Slate: What was your feeling about Batista?

Hunt: Well, I thought he ran a good government there. There was a lot of corruption, but there's always been corruption in Latin America. We can't be too purist about these things.

Slate: Let's talk about the finals days and execution of Che. Do you know what the real story was there?

Hunt: I do. El Che was becoming a popular threat to Castro. Castro was a gradualist; his view was that great changes couldn't take place immediately. But El Che had a different idea—he had wanted the entire continent of Latin America to become Communist. And Castro, sort of to get rid of him, said, "Take a band down to Bolivia. Here's money, and radio phones, and all that." So Che went down there. But Che's very first [radio] transmissions were picked up by our people at the National Security Agency. The agency was able to track him wherever he went with his little forlorn band. The Bolivians wanted to get rid of him as soon as possible, and our people kept the Bolivian army informed as to where he was.

Slate: So you knew where he was all the time?

Hunt: Yes. There was no question about where he was or what he was trying to do. The Bolivians had gone through this kind of BS before, and they wanted to put an end to it as soon as possible. Eventually they just said, "We're gonna put an end to this farce," and they rounded up this little band of Che's, and they didn't kill anybody except Che.

Slate: I thought it was Felix Rodriguez, the Bay of Pigs Cuban exile, who says he killed Che.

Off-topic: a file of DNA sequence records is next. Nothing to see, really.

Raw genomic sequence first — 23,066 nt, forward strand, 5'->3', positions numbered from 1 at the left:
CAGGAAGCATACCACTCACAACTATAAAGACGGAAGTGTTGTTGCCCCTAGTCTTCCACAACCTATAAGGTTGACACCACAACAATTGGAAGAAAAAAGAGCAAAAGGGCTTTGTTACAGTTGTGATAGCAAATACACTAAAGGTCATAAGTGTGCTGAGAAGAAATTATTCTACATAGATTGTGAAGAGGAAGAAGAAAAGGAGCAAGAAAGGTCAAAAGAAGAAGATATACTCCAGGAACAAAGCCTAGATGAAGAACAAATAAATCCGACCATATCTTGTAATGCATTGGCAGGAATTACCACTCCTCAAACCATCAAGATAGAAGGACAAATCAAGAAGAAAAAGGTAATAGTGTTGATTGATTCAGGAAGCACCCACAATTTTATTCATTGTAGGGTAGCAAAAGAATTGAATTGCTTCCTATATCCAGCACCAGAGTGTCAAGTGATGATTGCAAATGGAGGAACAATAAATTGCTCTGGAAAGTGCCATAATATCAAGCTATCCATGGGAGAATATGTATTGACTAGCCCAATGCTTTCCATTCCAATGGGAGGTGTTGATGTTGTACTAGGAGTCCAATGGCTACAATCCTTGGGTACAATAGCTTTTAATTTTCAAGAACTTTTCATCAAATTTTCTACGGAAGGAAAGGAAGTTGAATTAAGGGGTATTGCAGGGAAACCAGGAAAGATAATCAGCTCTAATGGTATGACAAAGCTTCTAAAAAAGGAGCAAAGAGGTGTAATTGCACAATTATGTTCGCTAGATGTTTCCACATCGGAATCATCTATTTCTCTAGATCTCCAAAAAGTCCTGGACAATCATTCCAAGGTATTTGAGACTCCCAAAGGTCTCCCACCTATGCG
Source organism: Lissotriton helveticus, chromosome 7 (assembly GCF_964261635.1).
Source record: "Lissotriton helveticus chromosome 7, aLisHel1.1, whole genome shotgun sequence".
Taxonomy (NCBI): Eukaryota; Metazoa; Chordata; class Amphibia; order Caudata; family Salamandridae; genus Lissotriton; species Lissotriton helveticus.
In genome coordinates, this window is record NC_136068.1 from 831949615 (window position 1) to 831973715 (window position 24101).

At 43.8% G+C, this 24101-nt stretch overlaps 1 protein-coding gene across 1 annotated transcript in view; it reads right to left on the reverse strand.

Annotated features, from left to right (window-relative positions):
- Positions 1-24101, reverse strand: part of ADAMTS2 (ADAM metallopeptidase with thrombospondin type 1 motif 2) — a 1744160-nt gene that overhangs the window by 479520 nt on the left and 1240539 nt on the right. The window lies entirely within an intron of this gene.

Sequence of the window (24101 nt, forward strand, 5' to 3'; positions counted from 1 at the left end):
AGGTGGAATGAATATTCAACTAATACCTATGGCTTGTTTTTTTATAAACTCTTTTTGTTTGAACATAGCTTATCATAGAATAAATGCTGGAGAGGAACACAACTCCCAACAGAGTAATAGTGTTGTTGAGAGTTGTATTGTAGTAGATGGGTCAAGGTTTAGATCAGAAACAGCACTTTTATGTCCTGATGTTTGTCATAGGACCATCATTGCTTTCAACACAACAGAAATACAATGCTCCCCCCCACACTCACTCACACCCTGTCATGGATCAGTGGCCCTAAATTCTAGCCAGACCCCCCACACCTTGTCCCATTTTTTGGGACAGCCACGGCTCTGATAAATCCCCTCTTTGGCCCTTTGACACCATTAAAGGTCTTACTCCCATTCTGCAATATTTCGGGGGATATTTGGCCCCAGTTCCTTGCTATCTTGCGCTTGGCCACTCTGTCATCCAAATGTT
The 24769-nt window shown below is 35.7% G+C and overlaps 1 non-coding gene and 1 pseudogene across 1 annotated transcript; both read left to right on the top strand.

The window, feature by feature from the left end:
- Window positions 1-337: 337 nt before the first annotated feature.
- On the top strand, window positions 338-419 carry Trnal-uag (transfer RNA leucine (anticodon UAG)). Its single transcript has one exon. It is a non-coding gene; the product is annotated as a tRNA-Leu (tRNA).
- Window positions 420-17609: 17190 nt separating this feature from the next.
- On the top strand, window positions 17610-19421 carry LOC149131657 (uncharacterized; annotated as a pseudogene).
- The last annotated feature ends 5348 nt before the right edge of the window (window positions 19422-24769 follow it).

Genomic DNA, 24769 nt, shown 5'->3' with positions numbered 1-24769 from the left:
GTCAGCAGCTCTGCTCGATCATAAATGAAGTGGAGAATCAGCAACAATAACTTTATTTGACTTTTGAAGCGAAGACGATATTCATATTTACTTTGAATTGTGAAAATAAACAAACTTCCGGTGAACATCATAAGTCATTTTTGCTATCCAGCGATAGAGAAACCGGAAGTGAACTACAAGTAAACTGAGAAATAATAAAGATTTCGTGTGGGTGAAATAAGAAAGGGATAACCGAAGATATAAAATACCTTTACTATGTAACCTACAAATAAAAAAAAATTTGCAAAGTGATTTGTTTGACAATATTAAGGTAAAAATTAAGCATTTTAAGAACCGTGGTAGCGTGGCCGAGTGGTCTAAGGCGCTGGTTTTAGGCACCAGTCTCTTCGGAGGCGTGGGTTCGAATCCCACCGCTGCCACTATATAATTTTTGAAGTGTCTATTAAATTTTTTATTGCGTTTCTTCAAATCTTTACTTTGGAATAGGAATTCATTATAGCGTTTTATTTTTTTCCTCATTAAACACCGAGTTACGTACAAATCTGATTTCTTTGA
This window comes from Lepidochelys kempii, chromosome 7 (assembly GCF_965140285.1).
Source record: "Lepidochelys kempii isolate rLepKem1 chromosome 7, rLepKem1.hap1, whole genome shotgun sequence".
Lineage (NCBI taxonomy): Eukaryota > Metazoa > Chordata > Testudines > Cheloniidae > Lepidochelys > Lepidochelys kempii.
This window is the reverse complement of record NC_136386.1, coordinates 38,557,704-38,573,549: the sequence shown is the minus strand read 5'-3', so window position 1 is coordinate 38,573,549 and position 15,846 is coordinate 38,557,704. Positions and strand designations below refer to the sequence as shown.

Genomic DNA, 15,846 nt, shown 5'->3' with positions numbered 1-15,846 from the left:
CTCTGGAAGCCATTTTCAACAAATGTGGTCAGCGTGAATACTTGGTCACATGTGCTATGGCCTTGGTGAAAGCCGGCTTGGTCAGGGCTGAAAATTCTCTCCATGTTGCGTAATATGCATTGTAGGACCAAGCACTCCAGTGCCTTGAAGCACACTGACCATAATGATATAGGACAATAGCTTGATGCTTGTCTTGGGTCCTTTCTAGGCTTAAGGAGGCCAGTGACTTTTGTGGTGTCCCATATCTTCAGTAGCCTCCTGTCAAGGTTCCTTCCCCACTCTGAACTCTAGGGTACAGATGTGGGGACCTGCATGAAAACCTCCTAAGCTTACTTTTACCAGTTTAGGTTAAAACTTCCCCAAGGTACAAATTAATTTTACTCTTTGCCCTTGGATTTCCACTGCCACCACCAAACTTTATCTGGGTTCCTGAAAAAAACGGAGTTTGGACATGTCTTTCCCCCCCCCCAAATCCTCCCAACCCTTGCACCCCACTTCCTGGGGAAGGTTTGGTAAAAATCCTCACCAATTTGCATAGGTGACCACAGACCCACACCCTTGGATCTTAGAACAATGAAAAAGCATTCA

Hunt: No, the Bolivians did.

Slate: What did the Americans want to do with Che?

Hunt: We wanted deniability. We made it possible for him to be killed.

Slate: Do you think anybody back then was thinking this guy would become a cult figure, that he might be more trouble dead than alive?

Hunt: No, nobody had the foresight for that. … What I thought was great foresight was that the Bolivian colonel had Che's hands cut off.

Slate: Why did he do that?

Hunt: So he couldn't be identified by fingerprints. That was a pretty good idea—if you don't want somebody identified. People still shiver a little when they think about hands being cut off.

Slate: Did that idea come from the Bolivian colonel or from the CIA?

Hunt: I have no idea. But I talked with Felix about it. I said, "You were there when Che expired." He said they had taken him into this room, and they shot him there and killed him. And they had kind of a medical examination table. They put his body on that and cut off his hands. They fooled around for a day or so before they disposed of the body. And that was done in a very sloppy fashion. The colonel had a shallow grave dug and his remains were dumped in there.

Laura Hunt: [interjects] For all we know, Felix [Rodriguez] did shoot him.

Hunt: It was just important that it was done.

Slate: Maybe Rodriguez arranged for the Bolivians to do the killing and then took credit?

Hunt: What we certainly didn't want was a public monument to Che. We wanted his memory to vanish as soon as possible. But it never did. Even my son goes on about Che.

Slate: What do you think of Felix Rodriguez campaigning these days against John Kerry, who questioned him at the Iran-Contra hearings?

Hunt: I think that's great! Felix can do no wrong in my book.

Slate: What led you to leave the CIA?

Hunt: I found out the CIA was just infested with Democrats. I retired in '70. I got out as soon as I could. I wrote several books immediately thereafter.

Slate: I still don't understand how you get involved in Watergate later. Through the CIA?

Hunt: I had been a consultant to the White House. I greatly respected Nixon. When Chuck Colson [special counsel to Nixon] asked me to work for the administration, I said yes. Colson phoned one day and said, "I have a job you might be interested in." This was before Colson got religion.

Slate: How long were you in prison for the Watergate break-in?

Hunt: All told, 33 months.